Here are a few reasons why a 4th edition player might enjoy 13th Age.

13th Age KasarakEmpowered Characters with Lots of Options

As a 4e player or GM, much of 13th Age will feel familiar to you. As in 4e, characters in 13th Age begin as empowered heroes, even at level 1. Level 1 characters are tough. They represent the heroes of the world, not just farmers with swords. Level 1 characters have a good amount of choices to make, many of which feel like your traditional 4th edition character powers. Unlike the core set of 4th Edition classes, character classes in 13th Age won’t feel similar. The classes in 13th Age follow a track of complexity from the simple and straightforward barbarian to the detailed and complicated bard. The complexity of your preferred play style will dictate which classes you’re likely to want to play.

Like 4th Edition, 13th Age includes a robust list of feats which will feel familiar to you —with one exception. Many of your feat choices focus directly on specific powers so you can improve the parts of your character you use and enjoy the most.

The level spread in 13th Age will seem quite different from what you’re used to seeing in 4th Edition. There are only ten levels in 13th Age, but these levels span the full range of power you’d expect in a PC. A level 10 13th Age character will feel a lot like a mid-epic character in 4th Edition. This has the effect of matching spell levels to character levels and ensures that characters get a lot of interesting new things every time they level.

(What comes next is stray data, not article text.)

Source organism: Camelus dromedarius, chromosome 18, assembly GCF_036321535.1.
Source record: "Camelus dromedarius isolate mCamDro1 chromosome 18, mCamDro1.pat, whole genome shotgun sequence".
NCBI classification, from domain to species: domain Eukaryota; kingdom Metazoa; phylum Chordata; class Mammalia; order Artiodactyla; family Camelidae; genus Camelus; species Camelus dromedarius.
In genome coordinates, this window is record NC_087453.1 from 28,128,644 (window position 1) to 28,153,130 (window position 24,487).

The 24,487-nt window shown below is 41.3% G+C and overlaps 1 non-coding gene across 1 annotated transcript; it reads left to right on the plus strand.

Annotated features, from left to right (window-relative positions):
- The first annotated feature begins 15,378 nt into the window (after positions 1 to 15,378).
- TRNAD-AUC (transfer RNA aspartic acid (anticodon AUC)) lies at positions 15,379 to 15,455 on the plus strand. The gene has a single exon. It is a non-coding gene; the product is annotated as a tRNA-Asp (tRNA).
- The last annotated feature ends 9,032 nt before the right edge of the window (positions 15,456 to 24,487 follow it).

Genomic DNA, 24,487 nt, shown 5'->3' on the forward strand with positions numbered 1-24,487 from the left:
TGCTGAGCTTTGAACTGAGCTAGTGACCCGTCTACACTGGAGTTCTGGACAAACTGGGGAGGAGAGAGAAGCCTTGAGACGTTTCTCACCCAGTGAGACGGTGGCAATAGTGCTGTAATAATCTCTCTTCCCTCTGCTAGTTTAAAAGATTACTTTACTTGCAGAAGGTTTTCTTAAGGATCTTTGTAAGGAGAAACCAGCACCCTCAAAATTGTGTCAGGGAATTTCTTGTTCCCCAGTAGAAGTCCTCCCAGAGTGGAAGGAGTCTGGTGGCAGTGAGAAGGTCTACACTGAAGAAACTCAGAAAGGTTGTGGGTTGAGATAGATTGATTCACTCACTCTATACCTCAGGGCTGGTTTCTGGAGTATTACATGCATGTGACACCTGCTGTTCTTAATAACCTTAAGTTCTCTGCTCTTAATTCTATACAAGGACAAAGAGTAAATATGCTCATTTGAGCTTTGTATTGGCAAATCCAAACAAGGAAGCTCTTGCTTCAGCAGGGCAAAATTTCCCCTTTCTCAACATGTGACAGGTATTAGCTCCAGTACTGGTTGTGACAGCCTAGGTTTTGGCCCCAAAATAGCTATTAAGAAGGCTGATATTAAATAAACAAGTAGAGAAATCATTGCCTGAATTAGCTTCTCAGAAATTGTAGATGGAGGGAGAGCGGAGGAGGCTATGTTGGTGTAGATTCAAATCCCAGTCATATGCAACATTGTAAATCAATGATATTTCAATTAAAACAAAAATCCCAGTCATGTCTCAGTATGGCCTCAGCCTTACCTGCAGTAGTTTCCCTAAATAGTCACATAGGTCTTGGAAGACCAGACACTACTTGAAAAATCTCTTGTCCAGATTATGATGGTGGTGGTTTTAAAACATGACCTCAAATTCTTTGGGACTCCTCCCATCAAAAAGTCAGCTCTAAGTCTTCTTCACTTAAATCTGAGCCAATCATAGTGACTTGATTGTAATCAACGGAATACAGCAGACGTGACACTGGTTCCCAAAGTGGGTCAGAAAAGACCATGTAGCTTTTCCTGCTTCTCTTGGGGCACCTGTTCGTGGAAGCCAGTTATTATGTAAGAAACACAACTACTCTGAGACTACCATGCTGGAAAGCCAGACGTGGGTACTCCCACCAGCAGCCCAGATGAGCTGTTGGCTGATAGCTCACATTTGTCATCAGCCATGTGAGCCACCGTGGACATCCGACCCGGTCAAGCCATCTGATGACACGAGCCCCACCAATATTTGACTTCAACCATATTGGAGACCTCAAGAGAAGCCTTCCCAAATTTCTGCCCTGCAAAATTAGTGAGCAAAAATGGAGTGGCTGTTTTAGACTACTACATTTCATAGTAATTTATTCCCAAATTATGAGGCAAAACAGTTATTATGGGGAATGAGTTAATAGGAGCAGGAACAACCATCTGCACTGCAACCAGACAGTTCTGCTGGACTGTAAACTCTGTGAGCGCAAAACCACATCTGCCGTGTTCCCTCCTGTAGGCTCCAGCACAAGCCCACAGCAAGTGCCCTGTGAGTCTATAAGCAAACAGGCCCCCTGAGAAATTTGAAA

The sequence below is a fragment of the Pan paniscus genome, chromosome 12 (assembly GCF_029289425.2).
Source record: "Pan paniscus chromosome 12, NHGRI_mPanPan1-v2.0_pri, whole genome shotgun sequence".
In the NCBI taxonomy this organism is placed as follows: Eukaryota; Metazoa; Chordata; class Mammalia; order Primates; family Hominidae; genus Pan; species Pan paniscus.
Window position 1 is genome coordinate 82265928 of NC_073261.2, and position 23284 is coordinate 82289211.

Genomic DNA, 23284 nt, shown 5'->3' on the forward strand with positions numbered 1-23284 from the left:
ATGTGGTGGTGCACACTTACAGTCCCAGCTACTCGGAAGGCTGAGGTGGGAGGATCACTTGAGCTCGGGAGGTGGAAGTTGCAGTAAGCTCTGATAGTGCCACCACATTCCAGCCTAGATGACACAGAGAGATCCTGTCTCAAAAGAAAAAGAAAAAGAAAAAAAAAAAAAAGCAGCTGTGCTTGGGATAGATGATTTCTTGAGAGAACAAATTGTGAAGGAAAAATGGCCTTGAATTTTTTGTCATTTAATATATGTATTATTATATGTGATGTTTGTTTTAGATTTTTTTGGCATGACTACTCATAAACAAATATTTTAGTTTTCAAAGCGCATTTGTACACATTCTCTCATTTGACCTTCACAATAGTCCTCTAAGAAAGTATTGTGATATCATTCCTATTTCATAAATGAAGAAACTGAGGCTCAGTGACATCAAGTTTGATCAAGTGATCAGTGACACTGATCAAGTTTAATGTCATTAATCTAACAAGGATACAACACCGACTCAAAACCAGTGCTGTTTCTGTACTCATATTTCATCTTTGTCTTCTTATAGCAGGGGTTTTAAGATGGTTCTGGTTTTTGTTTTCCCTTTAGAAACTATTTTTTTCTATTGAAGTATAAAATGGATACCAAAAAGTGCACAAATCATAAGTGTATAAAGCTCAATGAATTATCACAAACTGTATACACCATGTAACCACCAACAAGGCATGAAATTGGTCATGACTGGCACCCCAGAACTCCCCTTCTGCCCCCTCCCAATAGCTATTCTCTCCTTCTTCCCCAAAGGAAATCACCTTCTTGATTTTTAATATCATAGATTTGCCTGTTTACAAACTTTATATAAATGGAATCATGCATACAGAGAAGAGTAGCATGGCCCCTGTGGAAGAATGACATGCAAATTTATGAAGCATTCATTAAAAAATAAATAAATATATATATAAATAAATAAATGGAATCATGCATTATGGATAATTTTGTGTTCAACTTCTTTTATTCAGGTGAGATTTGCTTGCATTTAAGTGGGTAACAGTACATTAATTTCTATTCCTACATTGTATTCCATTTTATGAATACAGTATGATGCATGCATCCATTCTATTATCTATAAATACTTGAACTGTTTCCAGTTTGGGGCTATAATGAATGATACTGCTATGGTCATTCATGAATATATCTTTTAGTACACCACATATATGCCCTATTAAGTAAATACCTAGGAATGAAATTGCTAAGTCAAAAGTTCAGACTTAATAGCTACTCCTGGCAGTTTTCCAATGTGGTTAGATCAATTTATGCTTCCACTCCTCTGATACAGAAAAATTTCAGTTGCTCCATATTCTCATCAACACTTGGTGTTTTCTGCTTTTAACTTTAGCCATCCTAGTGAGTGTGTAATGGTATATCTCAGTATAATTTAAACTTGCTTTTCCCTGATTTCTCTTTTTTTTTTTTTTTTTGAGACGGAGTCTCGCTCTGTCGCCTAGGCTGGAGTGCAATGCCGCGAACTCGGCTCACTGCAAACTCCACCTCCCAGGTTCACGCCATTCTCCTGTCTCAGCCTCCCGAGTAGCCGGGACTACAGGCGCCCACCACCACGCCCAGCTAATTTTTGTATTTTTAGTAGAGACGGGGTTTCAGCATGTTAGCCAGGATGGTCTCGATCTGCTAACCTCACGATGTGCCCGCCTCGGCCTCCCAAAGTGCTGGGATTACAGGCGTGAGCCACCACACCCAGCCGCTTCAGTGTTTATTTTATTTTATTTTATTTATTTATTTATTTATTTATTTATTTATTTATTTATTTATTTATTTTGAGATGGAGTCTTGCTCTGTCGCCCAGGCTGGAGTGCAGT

Backgrounds, Not Skills

4e players will find 13th Age’s background system to be a bit different from the rigid skill lists we’re used to in D&D. In 13th Age, skills are abstracted into large pools that form a character’s background. For example, the “Advisor of the Royal Court of the Dragon Emperor” background would bundle up a bunch of potential skills such as history and diplomacy while also tying the PC closer to the game world. These backgrounds serve both to define your character and as an open-ended skill system. It’s a refreshing difference.

13th Age Noteboard combatTactical Combat and Distance Abstraction

With 4e’s focus on combat, 13th Age’s combat system will be one of the biggest aspects on which 4e players will focus. The basic mechanics of combat in 13th Age will be very familiar to 4e players: Roll a 20, add a modifier, check it against a defense. The defenses in 13th Age are simplified to AC, Physical Defense, and Mental Defense but act the same as AC, Fortitude, Reflex, and Will defenses. Attack and defense modifiers go up every level instead of every other level, which fits the power growth of PCs in 13th Age across its ten character levels.